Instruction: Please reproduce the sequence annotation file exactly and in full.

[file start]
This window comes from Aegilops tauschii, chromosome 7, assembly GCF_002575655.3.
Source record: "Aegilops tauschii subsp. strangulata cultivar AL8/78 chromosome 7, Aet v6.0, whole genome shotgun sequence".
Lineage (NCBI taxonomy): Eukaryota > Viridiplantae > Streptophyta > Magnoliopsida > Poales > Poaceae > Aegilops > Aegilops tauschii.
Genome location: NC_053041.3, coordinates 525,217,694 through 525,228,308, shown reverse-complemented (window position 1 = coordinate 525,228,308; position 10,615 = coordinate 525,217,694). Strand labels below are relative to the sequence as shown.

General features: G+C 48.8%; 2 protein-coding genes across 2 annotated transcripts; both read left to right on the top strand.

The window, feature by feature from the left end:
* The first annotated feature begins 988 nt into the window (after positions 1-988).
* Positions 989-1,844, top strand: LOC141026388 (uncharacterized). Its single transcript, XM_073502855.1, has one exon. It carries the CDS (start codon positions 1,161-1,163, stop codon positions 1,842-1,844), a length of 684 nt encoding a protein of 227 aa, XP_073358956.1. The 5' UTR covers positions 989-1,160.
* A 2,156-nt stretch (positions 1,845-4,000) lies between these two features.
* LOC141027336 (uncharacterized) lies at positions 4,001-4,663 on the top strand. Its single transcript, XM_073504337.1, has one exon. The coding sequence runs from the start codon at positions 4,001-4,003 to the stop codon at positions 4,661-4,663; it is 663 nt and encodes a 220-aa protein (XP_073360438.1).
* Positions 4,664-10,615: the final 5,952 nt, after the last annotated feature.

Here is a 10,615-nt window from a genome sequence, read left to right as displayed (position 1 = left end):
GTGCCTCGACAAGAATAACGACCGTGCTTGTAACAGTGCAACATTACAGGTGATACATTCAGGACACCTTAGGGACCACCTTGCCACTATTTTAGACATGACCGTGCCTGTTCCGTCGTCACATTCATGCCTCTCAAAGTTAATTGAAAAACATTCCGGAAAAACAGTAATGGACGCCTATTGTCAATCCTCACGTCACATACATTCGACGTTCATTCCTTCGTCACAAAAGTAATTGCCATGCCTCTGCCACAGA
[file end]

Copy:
This window comes from Aegilops tauschii, chromosome 7, assembly GCF_002575655.3.
Source record: "Aegilops tauschii subsp. strangulata cultivar AL8/78 chromosome 7, Aet v6.0, whole genome shotgun sequence".
Lineage (NCBI taxonomy): Eukaryota > Viridiplantae > Streptophyta > Magnoliopsida > Poales > Poaceae > Aegilops > Aegilops tauschii.
Genome location: NC_053041.3, coordinates 525,217,694 through 525,228,308, shown reverse-complemented (window position 1 = coordinate 525,228,308; position 10,615 = coordinate 525,217,694). Strand labels below are relative to the sequence as shown.

General features: G+C 48.8%; 2 protein-coding genes across 2 annotated transcripts; both read left to right on the top strand.

The window, feature by feature from the left end:
* The first annotated feature begins 988 nt into the window (after positions 1-988).
* Positions 989-1,844, top strand: LOC141026388 (uncharacterized). Its single transcript, XM_073502855.1, has one exon. It carries the CDS (start codon positions 1,161-1,163, stop codon positions 1,842-1,844), a length of 684 nt encoding a protein of 227 aa, XP_073358956.1. The 5' UTR covers positions 989-1,160.
* A 2,156-nt stretch (positions 1,845-4,000) lies between these two features.
* LOC141027336 (uncharacterized) lies at positions 4,001-4,663 on the top strand. Its single transcript, XM_073504337.1, has one exon. The coding sequence runs from the start codon at positions 4,001-4,003 to the stop codon at positions 4,661-4,663; it is 663 nt and encodes a 220-aa protein (XP_073360438.1).
* Positions 4,664-10,615: the final 5,952 nt, after the last annotated feature.

Here is a 10,615-nt window from a genome sequence, read left to right as displayed (position 1 = left end):
GTGCCTCGACAAGAATAACGACCGTGCTTGTAACAGTGCAACATTACAGGTGATACATTCAGGACACCTTAGGGACCACCTTGCCACTATTTTAGACATGACCGTGCCTGTTCCGTCGTCACATTCATGCCTCTCAAAGTTAATTGAAAAACATTCCGGAAAAACAGTAATGGACGCCTATTGTCAATCCTCACGTCACATACATTCGACGTTCATTCCTTCGTCACAAAAGTAATTGCCATGCCTCTGCCACAGA